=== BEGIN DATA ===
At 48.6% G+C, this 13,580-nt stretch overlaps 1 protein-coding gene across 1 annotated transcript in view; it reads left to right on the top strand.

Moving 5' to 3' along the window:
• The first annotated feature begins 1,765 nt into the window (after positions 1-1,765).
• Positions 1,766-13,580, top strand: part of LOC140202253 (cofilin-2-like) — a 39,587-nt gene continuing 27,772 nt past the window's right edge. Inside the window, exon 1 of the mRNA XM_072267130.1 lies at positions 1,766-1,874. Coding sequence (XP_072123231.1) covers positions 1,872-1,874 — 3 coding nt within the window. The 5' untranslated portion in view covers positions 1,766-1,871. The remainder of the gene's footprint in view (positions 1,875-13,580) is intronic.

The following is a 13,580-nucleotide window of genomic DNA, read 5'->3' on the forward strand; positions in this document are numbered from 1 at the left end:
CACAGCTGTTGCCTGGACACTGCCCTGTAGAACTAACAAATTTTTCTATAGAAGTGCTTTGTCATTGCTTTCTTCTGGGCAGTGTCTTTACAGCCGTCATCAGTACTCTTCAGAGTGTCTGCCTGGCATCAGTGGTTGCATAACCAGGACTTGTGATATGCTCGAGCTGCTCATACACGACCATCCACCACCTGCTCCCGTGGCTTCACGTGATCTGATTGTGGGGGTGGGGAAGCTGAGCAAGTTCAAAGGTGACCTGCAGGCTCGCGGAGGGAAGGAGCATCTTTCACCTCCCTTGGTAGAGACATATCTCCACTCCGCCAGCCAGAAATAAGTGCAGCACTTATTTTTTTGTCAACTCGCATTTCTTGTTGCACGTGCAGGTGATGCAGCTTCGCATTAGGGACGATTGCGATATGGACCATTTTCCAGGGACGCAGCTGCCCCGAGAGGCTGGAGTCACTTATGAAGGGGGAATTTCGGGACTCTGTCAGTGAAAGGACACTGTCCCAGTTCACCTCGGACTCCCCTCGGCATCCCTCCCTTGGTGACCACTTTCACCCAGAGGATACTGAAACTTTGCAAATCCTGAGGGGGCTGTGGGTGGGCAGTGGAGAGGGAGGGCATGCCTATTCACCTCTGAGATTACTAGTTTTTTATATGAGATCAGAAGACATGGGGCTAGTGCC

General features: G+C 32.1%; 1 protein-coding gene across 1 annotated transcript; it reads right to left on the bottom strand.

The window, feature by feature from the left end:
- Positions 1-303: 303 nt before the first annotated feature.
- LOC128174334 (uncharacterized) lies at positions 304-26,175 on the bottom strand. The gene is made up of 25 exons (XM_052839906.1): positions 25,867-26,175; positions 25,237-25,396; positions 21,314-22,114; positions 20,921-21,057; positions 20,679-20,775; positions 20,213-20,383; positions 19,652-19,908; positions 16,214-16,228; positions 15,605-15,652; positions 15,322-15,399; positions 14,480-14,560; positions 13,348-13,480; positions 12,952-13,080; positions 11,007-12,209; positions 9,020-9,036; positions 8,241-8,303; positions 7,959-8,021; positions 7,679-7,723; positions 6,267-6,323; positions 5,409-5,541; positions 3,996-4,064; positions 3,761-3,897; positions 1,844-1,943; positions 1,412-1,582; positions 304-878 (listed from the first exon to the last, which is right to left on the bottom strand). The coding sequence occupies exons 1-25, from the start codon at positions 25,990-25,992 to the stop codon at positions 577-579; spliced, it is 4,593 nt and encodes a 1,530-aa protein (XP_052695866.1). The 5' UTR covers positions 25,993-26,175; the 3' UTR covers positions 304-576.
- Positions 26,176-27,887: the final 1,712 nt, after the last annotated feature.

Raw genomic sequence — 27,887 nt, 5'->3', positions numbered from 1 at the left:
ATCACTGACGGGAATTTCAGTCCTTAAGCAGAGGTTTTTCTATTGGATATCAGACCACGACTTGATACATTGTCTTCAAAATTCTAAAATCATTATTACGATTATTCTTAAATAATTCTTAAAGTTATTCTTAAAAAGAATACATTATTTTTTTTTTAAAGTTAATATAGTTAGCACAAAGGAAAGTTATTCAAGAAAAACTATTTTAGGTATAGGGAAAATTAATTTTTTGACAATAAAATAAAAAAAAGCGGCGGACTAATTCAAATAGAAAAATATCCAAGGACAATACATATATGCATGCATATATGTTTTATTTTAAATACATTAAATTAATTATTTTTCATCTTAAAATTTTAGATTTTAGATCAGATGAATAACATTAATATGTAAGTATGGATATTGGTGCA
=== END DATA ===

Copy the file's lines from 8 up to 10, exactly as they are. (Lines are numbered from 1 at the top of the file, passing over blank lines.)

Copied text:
The window, feature by feature from the left end:
- Positions 1-303: 303 nt before the first annotated feature.
- LOC128174334 (uncharacterized) lies at positions 304-26,175 on the bottom strand. The gene is made up of 25 exons (XM_052839906.1): positions 25,867-26,175; positions 25,237-25,396; positions 21,314-22,114; positions 20,921-21,057; positions 20,679-20,775; positions 20,213-20,383; positions 19,652-19,908; positions 16,214-16,228; positions 15,605-15,652; positions 15,322-15,399; positions 14,480-14,560; positions 13,348-13,480; positions 12,952-13,080; positions 11,007-12,209; positions 9,020-9,036; positions 8,241-8,303; positions 7,959-8,021; positions 7,679-7,723; positions 6,267-6,323; positions 5,409-5,541; positions 3,996-4,064; positions 3,761-3,897; positions 1,844-1,943; positions 1,412-1,582; positions 304-878 (listed from the first exon to the last, which is right to left on the bottom strand). The coding sequence occupies exons 1-25, from the start codon at positions 25,990-25,992 to the stop codon at positions 577-579; spliced, it is 4,593 nt and encodes a 1,530-aa protein (XP_052695866.1). The 5' UTR covers positions 25,993-26,175; the 3' UTR covers positions 304-576.